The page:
Posted by Warm Southern Breeze on Monday, July 7, 2014

Years ago, I said “build a Federal Barracks for members of Congress, and have them march to work.” I still think having modest Federal Housing for members of Congress is a good idea.

Regarding their level of pay/compensation, the article’s point – that D.C. is an expensive place to live – is well taken, and it is my considered opinion in light of that fact which gives further credence to the idea of modest Federal Housing for members of Congress. In fact, if their salaries were, by law, capped at twice the median American household income (which, according to the article is now approximately $51,000), it could be an even better idea.

And, the value of the housing they would receive from the Federal Government could also be be considered a type of income. Perhaps even they could be paid a Basic Allowance for Housing in a similar fashion to our military service members for such housing.¹ An apartment building complex would most likely be the best option for in-town accommodations, which could be convenient to their work location, and it could be jointly managed by the Department of Housing and Urban Development and the National Park Service.

However, with this present miasmatic congress, I hold out little hope for any such creative laws limiting congressional compensation, or introducing Federal Congressional Barracks/Housing to be introduced – though I believe it should be done, and is long overdue, along with Term Limitations. A total of 20 years elected federal service is long enough for anyone. Two terms in the Senate (12 years), and four terms in the House (8 years) should be enough for anyone, would reintroduce vibrancy into the process of national governance, and introduce more people to the process of elected public service.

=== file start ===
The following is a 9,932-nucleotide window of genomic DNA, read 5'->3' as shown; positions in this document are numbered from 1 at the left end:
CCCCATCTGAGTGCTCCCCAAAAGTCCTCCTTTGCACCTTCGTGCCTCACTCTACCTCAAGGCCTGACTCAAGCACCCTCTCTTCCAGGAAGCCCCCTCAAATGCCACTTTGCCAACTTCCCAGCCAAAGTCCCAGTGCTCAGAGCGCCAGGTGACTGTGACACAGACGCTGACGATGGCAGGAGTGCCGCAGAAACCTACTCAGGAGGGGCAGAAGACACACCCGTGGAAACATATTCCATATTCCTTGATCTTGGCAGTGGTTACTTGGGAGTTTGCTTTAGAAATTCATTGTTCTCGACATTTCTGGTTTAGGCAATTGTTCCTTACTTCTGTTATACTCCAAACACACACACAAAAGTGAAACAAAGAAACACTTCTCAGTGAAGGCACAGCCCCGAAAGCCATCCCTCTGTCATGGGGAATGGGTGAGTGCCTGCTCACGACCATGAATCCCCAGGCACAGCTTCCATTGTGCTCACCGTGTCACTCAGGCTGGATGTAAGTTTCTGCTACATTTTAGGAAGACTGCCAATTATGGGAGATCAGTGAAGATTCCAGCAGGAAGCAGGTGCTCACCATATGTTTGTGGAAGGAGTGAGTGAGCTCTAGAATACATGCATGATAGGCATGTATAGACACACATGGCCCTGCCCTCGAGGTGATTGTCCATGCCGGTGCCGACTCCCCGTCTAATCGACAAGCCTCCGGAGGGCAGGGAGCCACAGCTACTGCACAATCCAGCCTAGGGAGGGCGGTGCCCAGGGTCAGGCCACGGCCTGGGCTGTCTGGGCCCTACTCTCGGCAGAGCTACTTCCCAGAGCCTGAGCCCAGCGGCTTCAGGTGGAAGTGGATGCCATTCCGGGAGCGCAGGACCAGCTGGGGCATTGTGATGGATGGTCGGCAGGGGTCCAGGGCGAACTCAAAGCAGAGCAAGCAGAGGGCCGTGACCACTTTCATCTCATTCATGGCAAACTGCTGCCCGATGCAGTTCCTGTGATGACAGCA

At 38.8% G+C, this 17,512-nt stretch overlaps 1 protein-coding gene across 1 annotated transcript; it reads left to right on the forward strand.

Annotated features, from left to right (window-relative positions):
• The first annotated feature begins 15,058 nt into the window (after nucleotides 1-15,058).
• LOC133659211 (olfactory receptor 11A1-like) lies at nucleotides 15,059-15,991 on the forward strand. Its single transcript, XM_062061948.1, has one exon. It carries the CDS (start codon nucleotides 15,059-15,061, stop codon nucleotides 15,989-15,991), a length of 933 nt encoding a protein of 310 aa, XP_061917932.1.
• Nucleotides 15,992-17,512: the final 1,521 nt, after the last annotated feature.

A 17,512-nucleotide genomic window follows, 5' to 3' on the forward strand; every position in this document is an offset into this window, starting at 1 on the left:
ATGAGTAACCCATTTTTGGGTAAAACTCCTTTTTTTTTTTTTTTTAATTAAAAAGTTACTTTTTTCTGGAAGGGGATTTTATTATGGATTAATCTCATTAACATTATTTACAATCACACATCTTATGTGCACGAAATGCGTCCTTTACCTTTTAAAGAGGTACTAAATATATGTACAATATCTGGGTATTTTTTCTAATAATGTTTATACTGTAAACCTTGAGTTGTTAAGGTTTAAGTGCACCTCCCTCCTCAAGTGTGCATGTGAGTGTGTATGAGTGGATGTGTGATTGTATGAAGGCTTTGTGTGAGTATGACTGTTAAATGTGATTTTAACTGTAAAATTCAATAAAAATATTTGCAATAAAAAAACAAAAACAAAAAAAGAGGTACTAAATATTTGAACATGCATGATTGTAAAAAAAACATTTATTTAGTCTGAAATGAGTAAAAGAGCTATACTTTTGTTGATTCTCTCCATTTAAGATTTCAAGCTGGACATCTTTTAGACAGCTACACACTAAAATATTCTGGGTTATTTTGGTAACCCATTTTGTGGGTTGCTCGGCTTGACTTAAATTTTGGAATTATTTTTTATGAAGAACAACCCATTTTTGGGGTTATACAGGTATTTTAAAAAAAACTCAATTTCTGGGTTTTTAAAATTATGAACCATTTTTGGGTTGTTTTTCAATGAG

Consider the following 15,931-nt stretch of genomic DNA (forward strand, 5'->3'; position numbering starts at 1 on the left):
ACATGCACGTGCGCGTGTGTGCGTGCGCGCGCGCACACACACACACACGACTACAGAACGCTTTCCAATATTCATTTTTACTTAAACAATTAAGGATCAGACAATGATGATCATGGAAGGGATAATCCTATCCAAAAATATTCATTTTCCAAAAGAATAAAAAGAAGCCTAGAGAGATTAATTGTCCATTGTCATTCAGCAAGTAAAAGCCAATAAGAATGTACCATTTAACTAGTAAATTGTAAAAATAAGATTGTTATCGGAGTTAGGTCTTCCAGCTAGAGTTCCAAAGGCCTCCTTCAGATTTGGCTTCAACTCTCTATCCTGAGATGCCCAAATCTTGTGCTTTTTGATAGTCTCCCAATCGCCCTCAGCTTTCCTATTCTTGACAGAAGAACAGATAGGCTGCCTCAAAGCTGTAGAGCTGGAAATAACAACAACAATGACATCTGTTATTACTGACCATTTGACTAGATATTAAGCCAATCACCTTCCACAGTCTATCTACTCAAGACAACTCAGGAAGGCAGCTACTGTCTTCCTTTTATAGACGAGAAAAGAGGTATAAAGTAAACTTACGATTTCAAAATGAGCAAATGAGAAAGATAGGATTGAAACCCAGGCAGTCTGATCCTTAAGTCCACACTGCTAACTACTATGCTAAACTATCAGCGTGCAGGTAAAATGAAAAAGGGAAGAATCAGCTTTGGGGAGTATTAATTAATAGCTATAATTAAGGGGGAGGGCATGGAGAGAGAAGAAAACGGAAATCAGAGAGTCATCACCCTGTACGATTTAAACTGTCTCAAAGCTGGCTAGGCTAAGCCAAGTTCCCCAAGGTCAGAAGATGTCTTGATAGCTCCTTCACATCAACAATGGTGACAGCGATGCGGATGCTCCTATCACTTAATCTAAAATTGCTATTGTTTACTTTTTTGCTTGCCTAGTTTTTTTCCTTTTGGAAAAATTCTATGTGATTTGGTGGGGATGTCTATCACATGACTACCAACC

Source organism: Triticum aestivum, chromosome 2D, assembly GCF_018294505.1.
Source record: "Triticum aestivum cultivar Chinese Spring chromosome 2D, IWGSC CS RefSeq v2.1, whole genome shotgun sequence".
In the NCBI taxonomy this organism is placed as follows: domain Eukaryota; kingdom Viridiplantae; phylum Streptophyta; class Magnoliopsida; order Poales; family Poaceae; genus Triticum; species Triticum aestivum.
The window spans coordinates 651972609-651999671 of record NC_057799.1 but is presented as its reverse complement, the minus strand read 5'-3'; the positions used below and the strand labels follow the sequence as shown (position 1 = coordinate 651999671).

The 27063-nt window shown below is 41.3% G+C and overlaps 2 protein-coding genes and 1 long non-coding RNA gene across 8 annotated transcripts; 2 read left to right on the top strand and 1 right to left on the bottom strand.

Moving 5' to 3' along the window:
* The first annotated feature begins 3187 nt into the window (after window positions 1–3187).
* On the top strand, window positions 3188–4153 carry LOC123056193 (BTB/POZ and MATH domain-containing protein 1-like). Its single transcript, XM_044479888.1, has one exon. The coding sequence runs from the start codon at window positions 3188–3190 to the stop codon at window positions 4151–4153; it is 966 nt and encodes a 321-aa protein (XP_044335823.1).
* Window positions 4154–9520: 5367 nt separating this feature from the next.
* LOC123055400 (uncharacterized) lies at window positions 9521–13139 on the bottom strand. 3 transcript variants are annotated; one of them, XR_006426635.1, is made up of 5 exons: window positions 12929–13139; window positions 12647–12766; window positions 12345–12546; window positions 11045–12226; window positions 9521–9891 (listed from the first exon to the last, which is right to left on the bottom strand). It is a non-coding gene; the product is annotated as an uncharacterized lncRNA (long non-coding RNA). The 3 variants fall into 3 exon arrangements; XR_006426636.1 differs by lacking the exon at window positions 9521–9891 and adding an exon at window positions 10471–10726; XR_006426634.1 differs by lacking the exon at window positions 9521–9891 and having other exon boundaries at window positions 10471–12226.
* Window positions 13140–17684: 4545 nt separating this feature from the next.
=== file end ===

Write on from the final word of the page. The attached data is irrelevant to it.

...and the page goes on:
Congressman’s Lament: $174,000 Isn’t Enough To Make Ends Meet

by Liz Halloran
April 04, 2014 3:05 PM ET

In what world does an annual salary of $174,000 meet the definition of underpaid?

That would be in the nation’s capital, where soon-to-be-retired Rep. Jim Moran, D-Va., said Americans should know that their members of Congress — as the board of directors for the “largest economic entity in the world” — are underpaid.

The longtime congressman made his comments Thursday after the House voted for the sixth straight year to deny members an automatic cost-of-living raise they’re entitled to under law.

Not surprisingly, reaction to Moran’s assertion was Read the rest of this entry »

Posted in - Did they REALLY say that?, - Politics... that "dirty" little "game" that first begins in the home., - Read 'em and weep: The Daily News | Tagged: , , , , , , , , , , , , , , , , , , , , , , , , , , , | Leave a Comment »

Senator Jeff Sessions REFUSES to give up part of his salary for sequestration

Posted by Warm Southern Breeze on Monday, May 27, 2013

Be sure to ask Sen. Sessions if he is going to voluntarily give up a portion of his Senatorial salary since the Senate last month passed a measure urging their members to forgo 20% of their salaries as part of sequestration.

Kudos, however, to Sen. Bob Corker R-TN, who has NEVER pocketed any of his Senate salary.

Why?

He donates it ALL to charity.

Why?

He’s worth over $19 Million.

Few senators sacrifice pay amid cuts

By Russell Berman – 04/03/13 05:00 AM ET

Only a few senators are planning to forfeit a portion of their salaries to charity or the U.S. Treasury while sequestration is in effect, according to a survey conducted by The Hill.

The Senate last month passed a measure urging members of the upper chamber to forgo 20 percent of their salary during sequestration. Most senators, however, are keeping quiet on whether they will follow through.

During a marathon session of budget votes, the Senate approved by voice vote an amendment from Sen. Lindsey Graham (R-S.C.) calling on lawmakers to donate 20 percent of their pay to charity or return it to the U.S. Treasury.In his floor speech, Graham noted that about 500,000 to 600,000 federal employees will be furloughed because of sequestration and that senators should “feel what other people are feeling.”

Yet in a survey of Senate offices by The Hill, only Graham and Sens. Mark Begich (D-Alaska), Claire McCaskill (Mo.), Mike Lee (R-Utah) and Jay Rockefeller (D-W.Va.) have indicated they would give up some of their take-home pay.